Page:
Portland Police Association President Daryl Turner sat through most of this week’s day-and-a-half-long “fairness hearing” on federal police reform in Portland, keeping quiet while some five dozen speakers went before US District Court Judge Michael Simon—many of them begging the judge to reject a reform plan many believe is too weak.
The rank-and-file union boss very occasionally made faces during the hearing, but he didn’t let on how he felt. Until today. He sent a statement to his nearly 1,000 members saying he left the courthouse so shaken he was “wondering why we do the work we do.”
He questioned the credibility of the speakers who recounted their own accusations of police misconduct and disappointing oversight. He made clear he doesn’t think much of civilian oversight, even in the limited form Portland provides it. And he also took a shot at former Mayor Sam Adams—who initially negotiated the reform agreement in 2012—by calling out the Beau Breedlove scandal.
(Adams was investigated by the state attorney general’s office but never charged; I guess this means Turner has no problem with publicly hectoring cops who’ve been accused of misconduct and actually found in violation by bureau commanders—even if an arbitrator ultimately overturned that discipline?)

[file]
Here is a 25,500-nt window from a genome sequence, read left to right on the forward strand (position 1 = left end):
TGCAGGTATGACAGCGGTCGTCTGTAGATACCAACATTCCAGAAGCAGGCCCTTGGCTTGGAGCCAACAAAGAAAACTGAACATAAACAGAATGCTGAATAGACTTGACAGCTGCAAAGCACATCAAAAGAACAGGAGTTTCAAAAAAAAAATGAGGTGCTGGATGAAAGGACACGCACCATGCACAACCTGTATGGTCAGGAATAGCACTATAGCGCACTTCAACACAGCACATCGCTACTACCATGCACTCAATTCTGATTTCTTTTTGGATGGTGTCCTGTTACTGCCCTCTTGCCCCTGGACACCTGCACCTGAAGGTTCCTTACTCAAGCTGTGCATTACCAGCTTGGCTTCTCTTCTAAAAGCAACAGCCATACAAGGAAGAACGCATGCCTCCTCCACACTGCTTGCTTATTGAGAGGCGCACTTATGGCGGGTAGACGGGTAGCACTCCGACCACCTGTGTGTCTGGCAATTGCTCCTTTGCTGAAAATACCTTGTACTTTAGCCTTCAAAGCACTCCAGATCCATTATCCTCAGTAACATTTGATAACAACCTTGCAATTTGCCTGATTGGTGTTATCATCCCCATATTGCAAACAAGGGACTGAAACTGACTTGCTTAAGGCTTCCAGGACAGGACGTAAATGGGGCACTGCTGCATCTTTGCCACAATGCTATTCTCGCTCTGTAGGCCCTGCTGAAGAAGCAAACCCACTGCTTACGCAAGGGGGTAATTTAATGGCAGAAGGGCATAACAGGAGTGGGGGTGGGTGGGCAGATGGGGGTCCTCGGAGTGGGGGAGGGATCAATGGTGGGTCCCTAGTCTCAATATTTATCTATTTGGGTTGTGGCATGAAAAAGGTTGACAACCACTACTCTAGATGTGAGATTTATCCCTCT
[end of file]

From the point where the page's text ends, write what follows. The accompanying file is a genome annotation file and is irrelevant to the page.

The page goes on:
The comments do not bode well for Simon’s helpful suggestion that the US Department of Justice and city of Portland might consider amending the agreement to accommodate community concerns. The agreement includes some recommendations on collecting more data on racial disparities and tighter oversight mechanisms, but mostly deals with findings on how officers use force against people in mental health crisis.
The current deal went before the judge only after Turner’s union won some changes—most significantly in how the bureau wrote its new use of force policy—and reluctantly gave its approval last December.
Turner seems to have already budged as much as he’s willing to budge.
Turner’s comments do not appear on a list of news releases on the PPA’s website. But Turner has said some of this stuff publicly before. Earlier this month, he took to his union’s newsletter to expound on his distaste for a police accountability system he thinks isn’t fair to cops—and that the feds had criticized as “Byzantine” and “self-defeating.”